“We’ll see,” Finnick repeats. “But you’re as good as in.” He toasts again, looks at me over the rim of his glass.

“And you’re in for the night,” I say, keeping his eyes, “unless you want to spend your night off—”

“At least at home, we can turn the television off,” he says, once the glass is on the table. But he’s still looking at me, still challenging me, still saying he knows what I mean.

“Yes,” I agree. “Yes we can.”


Innate: Finnick Odair is a tease.

Applied: His hand in my back pocket for the duration of the cab ride home.

He doesn’t even withdraw it to pay the driver, just drops his wallet into his lap and works it open with one hand, and tips exorbitantly as usual. When I try to slide out of the seat, he stays close, presses his fingertips hard against the cloth and looks at me like I should know exactly what he’s doing. Good thing I do.

What he’s doing—what we’re doing—starts as soon as the door to the apartment closes, and starts with me. I back him into the closet door and kiss him until he laughs. He whispers filthy things in my ear, his breath sweet from all the bright liqueurs, about what he’s going to make me do and how well it’ll show up on my clothes. I’m more for showing than telling but I can’t deny what his voice does to me any more than I can stop it. I goad him on, take what I can, run my fingers and my tongue over the parts of him I know are his. He says he knows I like to watch him, if I like it so much he’ll give me just the right angle, just the right light, if I can keep my eyes open at all the way he plans to touch me. We make it to the bedroom and almost to the bed, there are still drawers to rifle through and clothing to take off, and when he finally pulls me on top of him I can’t slow down. He has us both in one hand, makes me rock back on my fingers just to go faster, to have this sooner, to see what it does to him, and then he’s under me and in me and spread out gorgeous on the bed, tearing at sheets that can’t contain him. And I’m struck with the desire to make water burn.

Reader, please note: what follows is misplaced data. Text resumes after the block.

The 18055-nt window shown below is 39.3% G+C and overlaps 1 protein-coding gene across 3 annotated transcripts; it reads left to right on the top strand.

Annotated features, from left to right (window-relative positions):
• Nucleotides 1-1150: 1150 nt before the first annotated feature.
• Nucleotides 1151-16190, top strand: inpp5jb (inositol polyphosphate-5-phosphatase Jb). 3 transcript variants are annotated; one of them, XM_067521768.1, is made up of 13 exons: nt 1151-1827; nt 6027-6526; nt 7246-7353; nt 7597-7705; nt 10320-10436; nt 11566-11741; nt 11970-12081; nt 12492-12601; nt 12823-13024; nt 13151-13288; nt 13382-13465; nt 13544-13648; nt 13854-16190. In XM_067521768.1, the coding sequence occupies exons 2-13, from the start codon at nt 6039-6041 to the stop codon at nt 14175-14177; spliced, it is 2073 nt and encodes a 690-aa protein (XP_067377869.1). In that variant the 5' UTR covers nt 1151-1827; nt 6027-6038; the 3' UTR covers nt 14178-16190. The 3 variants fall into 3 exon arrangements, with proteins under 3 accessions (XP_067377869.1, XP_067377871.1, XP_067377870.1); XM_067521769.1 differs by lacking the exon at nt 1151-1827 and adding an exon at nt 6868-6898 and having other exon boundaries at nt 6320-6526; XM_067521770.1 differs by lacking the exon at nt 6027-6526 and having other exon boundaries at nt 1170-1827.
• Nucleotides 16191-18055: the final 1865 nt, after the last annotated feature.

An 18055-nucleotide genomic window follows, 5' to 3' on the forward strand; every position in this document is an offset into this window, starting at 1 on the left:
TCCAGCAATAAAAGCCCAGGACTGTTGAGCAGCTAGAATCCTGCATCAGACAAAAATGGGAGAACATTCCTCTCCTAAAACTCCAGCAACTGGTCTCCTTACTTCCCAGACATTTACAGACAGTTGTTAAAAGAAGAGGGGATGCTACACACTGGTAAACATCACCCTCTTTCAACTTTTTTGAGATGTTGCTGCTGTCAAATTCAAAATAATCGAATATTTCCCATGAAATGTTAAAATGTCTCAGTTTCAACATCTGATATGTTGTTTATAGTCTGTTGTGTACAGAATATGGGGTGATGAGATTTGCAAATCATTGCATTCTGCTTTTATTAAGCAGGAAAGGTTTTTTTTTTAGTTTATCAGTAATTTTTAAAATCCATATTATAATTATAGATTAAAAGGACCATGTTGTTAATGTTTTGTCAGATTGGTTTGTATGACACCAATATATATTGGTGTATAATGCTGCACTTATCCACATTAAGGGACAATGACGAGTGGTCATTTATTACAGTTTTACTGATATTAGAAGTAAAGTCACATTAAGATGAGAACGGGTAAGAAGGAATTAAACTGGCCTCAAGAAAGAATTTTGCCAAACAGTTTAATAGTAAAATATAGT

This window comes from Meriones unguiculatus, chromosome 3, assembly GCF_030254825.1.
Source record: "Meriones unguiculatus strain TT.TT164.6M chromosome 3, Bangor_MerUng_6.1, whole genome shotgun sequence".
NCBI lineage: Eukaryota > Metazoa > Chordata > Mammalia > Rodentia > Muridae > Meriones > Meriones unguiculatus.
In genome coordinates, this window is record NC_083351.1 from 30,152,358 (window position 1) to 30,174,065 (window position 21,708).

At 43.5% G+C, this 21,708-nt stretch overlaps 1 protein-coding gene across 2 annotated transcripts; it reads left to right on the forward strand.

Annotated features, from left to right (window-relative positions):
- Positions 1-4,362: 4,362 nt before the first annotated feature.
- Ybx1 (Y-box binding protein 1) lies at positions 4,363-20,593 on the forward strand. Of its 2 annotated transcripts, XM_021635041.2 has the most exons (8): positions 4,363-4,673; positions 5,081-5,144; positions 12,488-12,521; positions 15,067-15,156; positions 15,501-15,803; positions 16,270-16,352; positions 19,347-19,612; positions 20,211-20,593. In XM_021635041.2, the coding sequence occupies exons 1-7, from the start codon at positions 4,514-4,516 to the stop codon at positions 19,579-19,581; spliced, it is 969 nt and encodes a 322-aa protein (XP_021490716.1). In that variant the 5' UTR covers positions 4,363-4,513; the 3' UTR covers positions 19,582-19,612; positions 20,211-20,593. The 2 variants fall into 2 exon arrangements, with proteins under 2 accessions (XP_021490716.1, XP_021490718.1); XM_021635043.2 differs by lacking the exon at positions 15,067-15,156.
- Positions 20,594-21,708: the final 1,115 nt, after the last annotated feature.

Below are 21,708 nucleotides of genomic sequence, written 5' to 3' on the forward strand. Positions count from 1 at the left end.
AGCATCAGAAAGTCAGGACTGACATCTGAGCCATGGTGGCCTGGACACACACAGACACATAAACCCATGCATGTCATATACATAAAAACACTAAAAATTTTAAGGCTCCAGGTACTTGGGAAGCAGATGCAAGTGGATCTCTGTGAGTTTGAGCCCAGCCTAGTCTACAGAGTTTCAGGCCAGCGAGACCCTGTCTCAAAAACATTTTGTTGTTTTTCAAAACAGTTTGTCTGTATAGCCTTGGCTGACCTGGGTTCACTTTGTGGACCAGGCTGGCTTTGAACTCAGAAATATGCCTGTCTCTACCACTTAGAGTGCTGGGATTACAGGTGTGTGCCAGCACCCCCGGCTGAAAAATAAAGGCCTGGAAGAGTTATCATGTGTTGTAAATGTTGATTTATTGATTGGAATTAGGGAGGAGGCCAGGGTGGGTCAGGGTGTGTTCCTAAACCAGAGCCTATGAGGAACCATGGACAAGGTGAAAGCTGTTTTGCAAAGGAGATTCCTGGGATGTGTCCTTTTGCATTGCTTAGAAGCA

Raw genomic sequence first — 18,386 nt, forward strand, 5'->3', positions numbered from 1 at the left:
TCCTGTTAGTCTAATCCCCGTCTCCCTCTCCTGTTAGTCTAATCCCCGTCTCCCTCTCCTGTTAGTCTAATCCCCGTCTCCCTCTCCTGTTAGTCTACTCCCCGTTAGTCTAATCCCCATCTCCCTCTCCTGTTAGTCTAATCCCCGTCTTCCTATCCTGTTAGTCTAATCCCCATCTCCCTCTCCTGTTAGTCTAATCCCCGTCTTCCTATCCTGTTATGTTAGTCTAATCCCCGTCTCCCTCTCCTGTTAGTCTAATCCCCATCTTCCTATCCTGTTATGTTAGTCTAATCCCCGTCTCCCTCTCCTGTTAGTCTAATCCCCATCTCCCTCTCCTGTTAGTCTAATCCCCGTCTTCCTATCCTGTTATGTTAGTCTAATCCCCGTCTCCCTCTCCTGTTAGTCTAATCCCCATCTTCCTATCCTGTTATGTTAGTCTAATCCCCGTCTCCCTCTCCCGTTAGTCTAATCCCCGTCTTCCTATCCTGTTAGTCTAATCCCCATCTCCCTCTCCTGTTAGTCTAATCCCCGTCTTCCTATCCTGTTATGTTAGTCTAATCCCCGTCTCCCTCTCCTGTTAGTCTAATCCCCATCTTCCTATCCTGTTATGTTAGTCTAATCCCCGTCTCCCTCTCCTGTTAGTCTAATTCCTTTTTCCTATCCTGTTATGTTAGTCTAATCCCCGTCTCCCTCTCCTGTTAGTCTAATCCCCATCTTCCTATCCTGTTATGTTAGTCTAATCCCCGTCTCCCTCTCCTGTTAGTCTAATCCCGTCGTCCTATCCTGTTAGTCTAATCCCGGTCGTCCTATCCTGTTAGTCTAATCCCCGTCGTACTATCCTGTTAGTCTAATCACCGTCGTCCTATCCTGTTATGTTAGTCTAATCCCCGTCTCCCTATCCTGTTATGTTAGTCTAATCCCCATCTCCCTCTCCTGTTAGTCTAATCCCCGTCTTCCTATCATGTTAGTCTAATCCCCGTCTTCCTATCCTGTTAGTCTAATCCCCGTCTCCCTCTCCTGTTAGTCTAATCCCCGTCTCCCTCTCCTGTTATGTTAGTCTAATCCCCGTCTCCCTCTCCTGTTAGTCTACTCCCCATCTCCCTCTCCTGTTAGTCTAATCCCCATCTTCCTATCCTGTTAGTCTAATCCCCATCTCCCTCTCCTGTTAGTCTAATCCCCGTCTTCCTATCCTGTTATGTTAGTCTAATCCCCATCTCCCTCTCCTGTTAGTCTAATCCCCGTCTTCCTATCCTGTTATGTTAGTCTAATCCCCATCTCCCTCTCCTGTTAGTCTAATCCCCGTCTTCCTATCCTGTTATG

I don’t know when it changes, but I’m there, and the way we move is making my eyes flash white and my knees ache and fire race through me, immolating my blood and choking me and reducing the world to one haloed point just out of reach—

—and that point becomes a spark.

“—my sketchbook,” I say, somehow, between all the ragged yesses and pleading and stilted breath. “I need my sketchbook.”

I don’t even see Finnick’s face when I climb off him and reach over the edge of the bed. I know my satchel’s in here, it was still on my shoulder when we came in here, he didn’t let me drop it in the hallway. There. No, those are his pants.

“Cinna?” The bed rustles. His skin slides against mine. Not now. “Are you all right?”

“I’m fine, I just need to get this down.” There—yes. I get the book out, and my pencils, and balance on the edge of the bed. It all comes together, once I have that in hand; start with the forms, the helmet, the cape, fire licking back against the wind but too strong to extinguish, the light at the base bringing out their faces. I’m dimly aware of Finnick excusing himself and the lights creeping under the bathroom door but it doesn’t matter, once I taper this line it’ll all look like flames within flames. Portia has to perfect the fire this year. She will, once she gets a look at this. The bathroom door clicks open and Finnick’s shadow passes me and I know.

FIRE, I write in the corner once I’ve shaded the contour of the flames.
scorched earth

“To understand the impulse for fashion is to understand the impulse for fear,” I say.

“You’ll have to explain that.”

I didn’t know he was listening. I keep drawing. “What were you afraid of growing up, Finnick?”

“Mags, mostly.”

I laugh. “I mean on a deep primal level. Loneliness. The dark. The unknown. You can train yourself not to fear fire and you can train yourself not to fear death, but you can’t drive away the fears that preserve you.” I make a few quick lines, cause the cape to cast a graphite shadow. “Why do people assert themselves? Because they want to be seen. They want to be known. And they want to be in the light. Fashion grows out of that fear. Fear of obscurity. Fear of loneliness. Fear of the dark.”